For much of the last year now, Facebook has been under fire in India for its “Free Basics” zero rating campaign, which exempts Facebook-approved content from carrier usage caps, purportedly to the benefit of the nation’s poor. Critics however have argued that Facebook’s just trying to corner developing ad markets under the banner of altruism, and giving one company so much control over what’s effectively a walled garden sets a horrible precedent for a truly open Internet. Indian regulator TRAI has agreed so far, arguing that what Facebook is doing is effectively glorified collusion, and it’s demanding that Facebook shut the program down until a public conversation about net neutrality can be had.
Like any good giant international company, Facebook’s response to this call for open and honest dialogue has been to launch a mammoth media and lobbying blitz across India. The campaign has included buying entire newspaper spreads in which Mark Zuckerberg professes to be super worried about the country’s farmers, to some subtle, local advertising.
But as we noted a few weeks ago, Facebook also engaged in some pretty shifty behavior to try and trick people into spamming Indian regulators in favor of Facebook’s Free Basics plan. Numerous people complained that the Facebook app tricked them into signing and sending a complaint to TRAI, after the regulator issued a call for public feedback on the country’s nascent net neutrality rules:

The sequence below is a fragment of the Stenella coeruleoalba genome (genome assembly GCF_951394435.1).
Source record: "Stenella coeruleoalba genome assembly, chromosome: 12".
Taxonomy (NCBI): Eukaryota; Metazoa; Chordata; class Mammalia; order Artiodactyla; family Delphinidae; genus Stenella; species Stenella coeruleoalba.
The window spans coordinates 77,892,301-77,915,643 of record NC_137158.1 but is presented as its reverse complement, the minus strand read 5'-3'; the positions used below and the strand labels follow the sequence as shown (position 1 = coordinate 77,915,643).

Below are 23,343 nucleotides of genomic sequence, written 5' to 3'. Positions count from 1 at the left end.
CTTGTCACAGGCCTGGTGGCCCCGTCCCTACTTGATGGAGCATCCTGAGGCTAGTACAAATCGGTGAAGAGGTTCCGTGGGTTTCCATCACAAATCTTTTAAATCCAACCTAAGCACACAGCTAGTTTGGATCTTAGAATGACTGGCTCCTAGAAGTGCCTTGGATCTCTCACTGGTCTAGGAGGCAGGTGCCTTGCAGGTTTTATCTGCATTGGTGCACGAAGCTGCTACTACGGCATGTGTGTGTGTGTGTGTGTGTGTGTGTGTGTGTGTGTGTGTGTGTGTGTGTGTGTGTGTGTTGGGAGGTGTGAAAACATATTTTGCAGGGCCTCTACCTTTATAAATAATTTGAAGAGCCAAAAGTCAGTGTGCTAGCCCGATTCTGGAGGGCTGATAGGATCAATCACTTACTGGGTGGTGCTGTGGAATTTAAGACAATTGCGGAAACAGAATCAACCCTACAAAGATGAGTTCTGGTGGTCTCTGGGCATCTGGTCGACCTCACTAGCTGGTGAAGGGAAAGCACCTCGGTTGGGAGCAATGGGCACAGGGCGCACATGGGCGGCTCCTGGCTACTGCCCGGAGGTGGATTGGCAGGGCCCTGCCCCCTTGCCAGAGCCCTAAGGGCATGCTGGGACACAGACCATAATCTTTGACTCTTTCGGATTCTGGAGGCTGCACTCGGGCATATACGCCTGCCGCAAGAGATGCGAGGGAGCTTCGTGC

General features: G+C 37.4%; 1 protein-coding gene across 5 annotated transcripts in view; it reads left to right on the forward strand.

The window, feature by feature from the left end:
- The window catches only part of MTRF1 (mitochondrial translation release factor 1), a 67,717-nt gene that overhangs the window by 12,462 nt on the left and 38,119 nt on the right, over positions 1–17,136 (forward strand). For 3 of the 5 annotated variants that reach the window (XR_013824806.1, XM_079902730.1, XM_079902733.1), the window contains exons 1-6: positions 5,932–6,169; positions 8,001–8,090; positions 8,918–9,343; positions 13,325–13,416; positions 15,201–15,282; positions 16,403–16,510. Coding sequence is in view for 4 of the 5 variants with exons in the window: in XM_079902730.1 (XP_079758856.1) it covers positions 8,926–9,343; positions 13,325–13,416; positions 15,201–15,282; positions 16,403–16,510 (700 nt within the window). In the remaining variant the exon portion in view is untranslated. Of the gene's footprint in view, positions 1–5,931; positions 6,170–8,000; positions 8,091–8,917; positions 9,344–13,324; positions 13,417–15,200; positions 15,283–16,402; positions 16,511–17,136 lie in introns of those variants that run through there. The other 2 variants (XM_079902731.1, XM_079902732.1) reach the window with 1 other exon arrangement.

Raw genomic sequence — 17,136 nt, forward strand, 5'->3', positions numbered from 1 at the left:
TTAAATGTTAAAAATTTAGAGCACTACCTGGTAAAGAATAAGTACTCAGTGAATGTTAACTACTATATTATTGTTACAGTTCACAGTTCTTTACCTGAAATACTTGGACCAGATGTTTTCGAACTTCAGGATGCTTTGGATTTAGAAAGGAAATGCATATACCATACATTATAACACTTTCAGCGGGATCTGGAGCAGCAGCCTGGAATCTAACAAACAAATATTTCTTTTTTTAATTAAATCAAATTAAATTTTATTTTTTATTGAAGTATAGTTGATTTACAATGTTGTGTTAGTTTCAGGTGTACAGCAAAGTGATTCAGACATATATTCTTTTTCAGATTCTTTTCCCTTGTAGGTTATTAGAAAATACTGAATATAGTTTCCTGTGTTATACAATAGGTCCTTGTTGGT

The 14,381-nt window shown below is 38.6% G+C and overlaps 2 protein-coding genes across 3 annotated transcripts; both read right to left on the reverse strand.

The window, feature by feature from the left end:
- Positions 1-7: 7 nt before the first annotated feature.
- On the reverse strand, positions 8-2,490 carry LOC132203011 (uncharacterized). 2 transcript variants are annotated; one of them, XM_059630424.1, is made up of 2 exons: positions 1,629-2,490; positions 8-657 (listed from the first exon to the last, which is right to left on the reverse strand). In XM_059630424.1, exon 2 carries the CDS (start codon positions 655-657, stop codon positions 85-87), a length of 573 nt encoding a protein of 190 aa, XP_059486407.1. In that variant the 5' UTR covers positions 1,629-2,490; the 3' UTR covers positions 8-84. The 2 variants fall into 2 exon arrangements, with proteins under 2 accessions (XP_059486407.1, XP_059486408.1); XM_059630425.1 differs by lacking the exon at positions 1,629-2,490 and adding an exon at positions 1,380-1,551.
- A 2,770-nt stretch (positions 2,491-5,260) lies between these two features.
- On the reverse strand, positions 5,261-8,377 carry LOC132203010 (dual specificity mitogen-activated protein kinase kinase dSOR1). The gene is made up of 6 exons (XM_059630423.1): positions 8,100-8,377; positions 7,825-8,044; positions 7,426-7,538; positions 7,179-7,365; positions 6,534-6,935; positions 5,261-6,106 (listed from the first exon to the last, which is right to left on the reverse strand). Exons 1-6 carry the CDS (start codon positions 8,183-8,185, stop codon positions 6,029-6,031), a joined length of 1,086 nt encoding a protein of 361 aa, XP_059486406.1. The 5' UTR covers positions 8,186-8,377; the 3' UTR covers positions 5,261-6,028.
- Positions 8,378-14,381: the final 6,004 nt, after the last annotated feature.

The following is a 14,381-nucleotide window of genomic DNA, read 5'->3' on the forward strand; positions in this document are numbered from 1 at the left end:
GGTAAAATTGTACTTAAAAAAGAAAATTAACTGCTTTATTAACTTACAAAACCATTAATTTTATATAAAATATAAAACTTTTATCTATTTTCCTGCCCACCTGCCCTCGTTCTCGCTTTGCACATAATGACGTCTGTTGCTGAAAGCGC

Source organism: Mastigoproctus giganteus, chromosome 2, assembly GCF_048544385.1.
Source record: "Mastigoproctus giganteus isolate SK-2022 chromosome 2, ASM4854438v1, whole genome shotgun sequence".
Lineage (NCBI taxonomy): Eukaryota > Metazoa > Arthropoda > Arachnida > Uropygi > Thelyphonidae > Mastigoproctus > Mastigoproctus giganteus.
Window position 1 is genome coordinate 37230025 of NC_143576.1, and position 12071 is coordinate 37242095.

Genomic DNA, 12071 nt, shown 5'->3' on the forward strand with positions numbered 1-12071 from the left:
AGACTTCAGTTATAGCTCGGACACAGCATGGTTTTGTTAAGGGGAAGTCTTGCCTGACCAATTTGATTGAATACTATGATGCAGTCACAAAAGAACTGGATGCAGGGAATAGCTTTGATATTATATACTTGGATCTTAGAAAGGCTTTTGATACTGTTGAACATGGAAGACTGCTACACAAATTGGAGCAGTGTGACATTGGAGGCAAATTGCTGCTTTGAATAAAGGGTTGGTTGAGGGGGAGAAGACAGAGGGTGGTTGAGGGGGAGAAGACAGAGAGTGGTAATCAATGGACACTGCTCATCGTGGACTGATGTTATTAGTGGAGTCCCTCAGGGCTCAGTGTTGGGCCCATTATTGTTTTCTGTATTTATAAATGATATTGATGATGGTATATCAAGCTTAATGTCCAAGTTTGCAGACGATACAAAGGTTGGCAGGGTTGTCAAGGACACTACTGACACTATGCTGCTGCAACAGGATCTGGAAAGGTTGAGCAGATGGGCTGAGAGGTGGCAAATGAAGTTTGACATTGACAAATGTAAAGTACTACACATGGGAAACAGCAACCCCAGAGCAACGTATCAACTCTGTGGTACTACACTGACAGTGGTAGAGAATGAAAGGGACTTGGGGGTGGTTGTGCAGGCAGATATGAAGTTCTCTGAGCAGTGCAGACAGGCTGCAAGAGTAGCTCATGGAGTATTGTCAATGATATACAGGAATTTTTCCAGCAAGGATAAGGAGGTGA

Being Facebook-generated form letters, TRAI points out that none of these responses appear to answer any of the questions the regulators put forth in its original call for feedback. Facebook’s response, attached to the filing, is to claim that the company actually helped generate 11 million supporters of Free Basics, yet it mysteriously has no idea where these missing 9.1 million responses disappeared to. In other words, Facebook not only tried to trick its users into spamming the government, but it appears it may have lied about the overall volume of support Free Basics had.
Combined with Zuckerberg’s claims that opponents of Free Basics are extremists that hate the poor, Facebook’s making an excellent case for its critics who say that creating a walled garden version of the Internet in which Facebook is king is a very bad idea. A better idea? As numerousfolks have suggested, how about putting all of this money being spent on Free basics, lobbying, spamming and marketing into actually updating India’s lagging broadband infrastructure?